Appleton's Cyclopedia of American Biography, edited by James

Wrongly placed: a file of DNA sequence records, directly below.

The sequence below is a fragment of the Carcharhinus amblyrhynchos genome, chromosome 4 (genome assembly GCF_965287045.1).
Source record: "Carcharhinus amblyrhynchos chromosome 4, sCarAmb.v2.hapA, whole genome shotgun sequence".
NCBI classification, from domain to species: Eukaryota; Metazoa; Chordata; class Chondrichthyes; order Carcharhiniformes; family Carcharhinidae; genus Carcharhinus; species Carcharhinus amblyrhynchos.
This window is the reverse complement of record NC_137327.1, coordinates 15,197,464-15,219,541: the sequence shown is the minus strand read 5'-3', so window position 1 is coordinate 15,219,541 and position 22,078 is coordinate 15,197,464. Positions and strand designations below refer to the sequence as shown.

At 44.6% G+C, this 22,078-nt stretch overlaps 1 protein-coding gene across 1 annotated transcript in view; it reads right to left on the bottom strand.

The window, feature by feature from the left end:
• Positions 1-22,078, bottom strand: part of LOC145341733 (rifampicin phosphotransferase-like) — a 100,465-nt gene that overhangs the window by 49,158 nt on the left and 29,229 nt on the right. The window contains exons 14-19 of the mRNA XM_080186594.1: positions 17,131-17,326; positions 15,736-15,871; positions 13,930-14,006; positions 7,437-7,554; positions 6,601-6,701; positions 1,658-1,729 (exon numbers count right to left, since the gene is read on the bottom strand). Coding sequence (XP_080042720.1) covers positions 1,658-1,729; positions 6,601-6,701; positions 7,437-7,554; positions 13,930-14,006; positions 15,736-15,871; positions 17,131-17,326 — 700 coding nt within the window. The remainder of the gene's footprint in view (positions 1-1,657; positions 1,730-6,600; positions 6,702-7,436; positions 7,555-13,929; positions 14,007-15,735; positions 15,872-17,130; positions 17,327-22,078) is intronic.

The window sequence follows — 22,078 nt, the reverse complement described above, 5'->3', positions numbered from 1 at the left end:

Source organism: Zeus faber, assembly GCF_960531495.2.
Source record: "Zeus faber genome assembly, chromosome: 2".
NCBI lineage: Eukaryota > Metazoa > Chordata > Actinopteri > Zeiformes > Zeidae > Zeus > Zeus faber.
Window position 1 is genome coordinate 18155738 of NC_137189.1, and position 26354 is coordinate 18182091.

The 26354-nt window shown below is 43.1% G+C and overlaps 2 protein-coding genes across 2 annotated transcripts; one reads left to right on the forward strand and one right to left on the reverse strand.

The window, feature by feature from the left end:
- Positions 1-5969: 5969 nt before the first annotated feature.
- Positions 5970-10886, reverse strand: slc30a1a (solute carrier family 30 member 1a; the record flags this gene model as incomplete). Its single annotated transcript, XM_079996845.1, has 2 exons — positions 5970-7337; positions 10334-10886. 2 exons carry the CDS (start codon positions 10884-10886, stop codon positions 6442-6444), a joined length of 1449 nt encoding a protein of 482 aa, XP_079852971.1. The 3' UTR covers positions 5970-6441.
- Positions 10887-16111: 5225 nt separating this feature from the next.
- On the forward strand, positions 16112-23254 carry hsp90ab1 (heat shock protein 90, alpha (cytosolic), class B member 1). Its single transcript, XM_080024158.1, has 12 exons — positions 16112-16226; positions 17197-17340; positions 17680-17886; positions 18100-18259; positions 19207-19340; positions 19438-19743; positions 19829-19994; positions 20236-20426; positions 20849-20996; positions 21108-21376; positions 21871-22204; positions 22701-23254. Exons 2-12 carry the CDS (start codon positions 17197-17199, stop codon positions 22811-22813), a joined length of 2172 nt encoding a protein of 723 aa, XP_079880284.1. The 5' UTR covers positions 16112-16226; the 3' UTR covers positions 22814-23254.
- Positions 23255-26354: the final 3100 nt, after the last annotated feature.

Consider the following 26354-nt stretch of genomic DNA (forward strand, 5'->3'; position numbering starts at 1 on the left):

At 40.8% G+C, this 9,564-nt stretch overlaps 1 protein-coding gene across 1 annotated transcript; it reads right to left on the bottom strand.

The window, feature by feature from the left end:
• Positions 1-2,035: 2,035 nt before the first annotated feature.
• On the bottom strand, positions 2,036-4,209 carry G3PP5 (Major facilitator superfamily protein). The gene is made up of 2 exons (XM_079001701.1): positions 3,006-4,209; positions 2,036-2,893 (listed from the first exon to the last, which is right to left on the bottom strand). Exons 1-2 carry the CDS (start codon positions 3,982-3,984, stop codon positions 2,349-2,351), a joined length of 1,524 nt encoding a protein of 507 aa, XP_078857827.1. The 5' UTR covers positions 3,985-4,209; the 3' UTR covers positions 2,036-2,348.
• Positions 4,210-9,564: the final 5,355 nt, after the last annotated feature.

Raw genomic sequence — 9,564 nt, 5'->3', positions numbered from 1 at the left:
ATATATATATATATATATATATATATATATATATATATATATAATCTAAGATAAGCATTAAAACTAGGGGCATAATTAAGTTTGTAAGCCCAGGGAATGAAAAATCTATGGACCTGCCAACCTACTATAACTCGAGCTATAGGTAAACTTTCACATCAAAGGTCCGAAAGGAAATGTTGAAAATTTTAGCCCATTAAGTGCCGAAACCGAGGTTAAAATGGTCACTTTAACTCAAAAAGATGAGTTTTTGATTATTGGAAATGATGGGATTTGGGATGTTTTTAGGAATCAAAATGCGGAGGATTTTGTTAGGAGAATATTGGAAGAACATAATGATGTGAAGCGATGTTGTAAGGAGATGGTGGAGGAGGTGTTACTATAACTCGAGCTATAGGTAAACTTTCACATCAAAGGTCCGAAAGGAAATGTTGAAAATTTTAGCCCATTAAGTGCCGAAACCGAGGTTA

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JENCKES, Thomas Allen, congressman, born in Cumberland, Rhode Island, 2 November, 1818; died there, 4 November, 1875. He was graduated at Brown in 1838, and was a tutor in mathematics there in 1839-'40. He studied law, was admitted to the Rhode Island bar in 1840, and attained note in his profession. He was for many years engaged in the important litigation of the Sickles and Corliss steam-engine patents, and the Day and Goodyea, rubber suits. He had an office in New York for many years, as well as in Providence, and was retained by the United States government in their cases brought against parties to the Credit Mobilier. During the Dorr rebellion of 1842 Mr. Jenckes served the constituted authorities in a civil and military capacity, and with his pen as well. He was a secretary of the landholders' convention of 1841, and of the convention that framed the constitution of 1842. When the governor's council was established he became its secretary. He served in both houses of the legislature, and in the case of Hazard vs. Ires, involving the right of the legislature to direct a new trial, convinced that body, and carried it against its previously expressed opinion, and against all other obstacles. This is recorded as one of the greatest forensic triumphs in the annals of Rhode Island. In 1855 he was appointed one of the commissioners to revise the laws of the state. He was elected to congress in 1862 as a Republican, and served from 1863 till 1871, being at the head of the committee on patents, and of the judiciary committee. His greatest services in congress were the revision of the patent and copyright laws, the general bankrupt law of 1867, and the introduction and adoption of a law for improving and regulating the civil service. He took an active part in the deliberations of the ]louse, and on legal questions was an acknowledged authority, he foresaw the civil war, and urged upon the state and Federal governments active measures to meet it. Witnessing a torch-light parade in the political canvass of 1860, he said: "It will not take much to turn those men into soldiers." Mr. Jenckes became convinced of the necessity of a uniform system of bankruptcy throughout the country, and to that end his labors, although they met with vigorous opposition, resulted in the bankrupt law of 1867. His services to frame a bill to secure reform in the civil service brought from him, as chairman of the joint select committee on retrenchment, an elaborate report on the civil-service laws of the world, 14 May, 1868. His bill met with intense and partisan opposition; but, convinced of its desirability, he forced it upon the attention of the country and of congress, and, after a struggle, succeeded in securing its passage. His advocacy of the bankrupt and civil-service laws brought him before the New York chamber of commerce and Cooper institute audiences, and elsewhere. In con Cress he made the presentation address in behalf of his state when the statue of General Nathanael Greene was presented to the nation.
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